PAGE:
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Mailing Film Postage ?


Workshop Member
This seems like an easy question to just Google ..but I have been having mixed results . I have been trying out B&W film processors so that I can settle on a combination of film stock and film processing . To do this I send a single roll of film to each film processor requesting development and the best scans they can provide .

In the past I always used film mailers and the postage was always 2 maybe 3 stamps . The weight of a single roll in a 3x5 padded envelop is 1.3 OZ .

I use 4 stamps and most of my packages have arrived without postage due . But to a single lab ...I just get the film back with a note that postage was due .

If I send the film as a package per the current USPS rates ...its $7.50 which seems excessive .

Some labs have prepaid mailers which are similar to what I use . I understand that the issue is the padded envelops will not go thru the sorting machines .

Seems like I should be able to send the film First Class mail for half the package rate .

Long term I don t expect an issue because I will try to send 6 rolls at a time and thats a fixed rate package .

Oren Grad

The USPS now adds a surcharge to first class items that are not flat envelopes - for example, anything with a lumpy solid object in it. Here's the relevant section from the Domestic Mail Manual:

1.2 Nonmachinable Criteria

A letter-size piece is nonmachinable if it has one or more of the following characteristics (see 601.1.1.2 to determine the length, height, top, and bottom of a mailpiece):
  1. Has an aspect ratio (length divided by height) of less than 1.3 or more than 2.5.
  2. Is polybagged, polywrapped, enclosed in any plastic material, or has an exterior surface made of a material that is not paper. Windows in envelopes made of paper do not make mailpieces nonmachinable. Attachments allowable under applicable eligibility standards do not make mailpieces nonmachinable.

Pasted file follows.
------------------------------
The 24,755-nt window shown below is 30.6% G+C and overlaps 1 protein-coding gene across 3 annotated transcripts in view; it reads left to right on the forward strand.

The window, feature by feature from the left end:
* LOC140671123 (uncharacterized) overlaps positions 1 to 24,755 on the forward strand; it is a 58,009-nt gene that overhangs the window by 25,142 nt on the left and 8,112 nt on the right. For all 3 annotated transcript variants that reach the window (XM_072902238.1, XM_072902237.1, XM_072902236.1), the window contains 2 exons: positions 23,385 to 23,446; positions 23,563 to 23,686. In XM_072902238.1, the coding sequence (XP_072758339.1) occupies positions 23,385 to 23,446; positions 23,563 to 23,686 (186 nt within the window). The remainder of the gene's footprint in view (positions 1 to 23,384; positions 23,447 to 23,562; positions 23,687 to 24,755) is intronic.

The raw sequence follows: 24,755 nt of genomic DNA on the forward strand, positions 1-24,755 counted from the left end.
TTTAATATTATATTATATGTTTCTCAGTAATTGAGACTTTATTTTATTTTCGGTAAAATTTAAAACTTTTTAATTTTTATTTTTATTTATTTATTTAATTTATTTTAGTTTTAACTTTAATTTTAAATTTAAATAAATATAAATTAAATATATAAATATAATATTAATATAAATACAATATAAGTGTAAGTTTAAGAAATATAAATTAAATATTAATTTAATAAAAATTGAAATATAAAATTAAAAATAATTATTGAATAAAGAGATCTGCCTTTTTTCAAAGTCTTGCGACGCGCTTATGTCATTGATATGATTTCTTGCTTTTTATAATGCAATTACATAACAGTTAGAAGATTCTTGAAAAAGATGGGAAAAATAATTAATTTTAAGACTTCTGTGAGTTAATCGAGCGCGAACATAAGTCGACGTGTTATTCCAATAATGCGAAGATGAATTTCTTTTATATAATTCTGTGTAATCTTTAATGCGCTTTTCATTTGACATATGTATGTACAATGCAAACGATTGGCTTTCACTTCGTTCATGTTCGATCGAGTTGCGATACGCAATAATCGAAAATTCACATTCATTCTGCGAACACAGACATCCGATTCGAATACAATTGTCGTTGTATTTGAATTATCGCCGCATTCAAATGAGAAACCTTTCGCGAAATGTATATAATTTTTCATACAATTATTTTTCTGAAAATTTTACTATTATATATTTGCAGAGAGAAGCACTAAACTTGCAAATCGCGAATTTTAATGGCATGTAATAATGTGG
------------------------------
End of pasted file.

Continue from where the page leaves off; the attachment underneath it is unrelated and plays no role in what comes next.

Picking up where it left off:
3. Has clasps, strings, buttons, or similar closure devices.
  4. Contains items such as pens, pencils, keys, or coins that cause the thickness of the mailpiece to be uneven; or loose keys or coins or similar objects not affixed to the contents within the mailpiece. Loose items may cause a letter to be nonmailable when mailed in paper envelopes; (see 601.3.3).
  5. Is too rigid (does not bend easily when subjected to a transport belt tension of 40 pounds around an 11-inch diameter turn).
  6. For pieces more than 4-1/4 inches high or 6 inches long, the thickness is less than 0.009 inch.
  7. Has a delivery address parallel to the shorter dimension of the mailpiece.
  8. Is a self-mailer that is not prepared according to 201.3.14.
  9. Is a booklet that is not prepared according to 201.3.16.

You can calculate how much the surcharge will be by using the price calculator on the USPS website:


Workshop Member
Thanks for the link . I knew how to send the film as a package using parcel post rates ...but thats a minimum of 7.50 and almost 9.00 if you use a usps priority mail box . What I needed was the rate for first class mail of a non machinable letter . Went to the window at the Post Office and it turned out to be $3.80 .

A few more rolls and I should be able to share my experience in trying a half dozen B&W labs.


Well-known member
I've started using Boutique Film Lab over mailers for several reasons. Simple ordering, pricing and shipping are the primary reasons. Each developed roll of E6 is $10 and ship to me was $8. It's $8 to develop B/W. Using a padded envelope with 2 rolls and it cost approximately $5. I probably could've got 2 more rolls of 120mm in the package. No affiliations. Here's a link...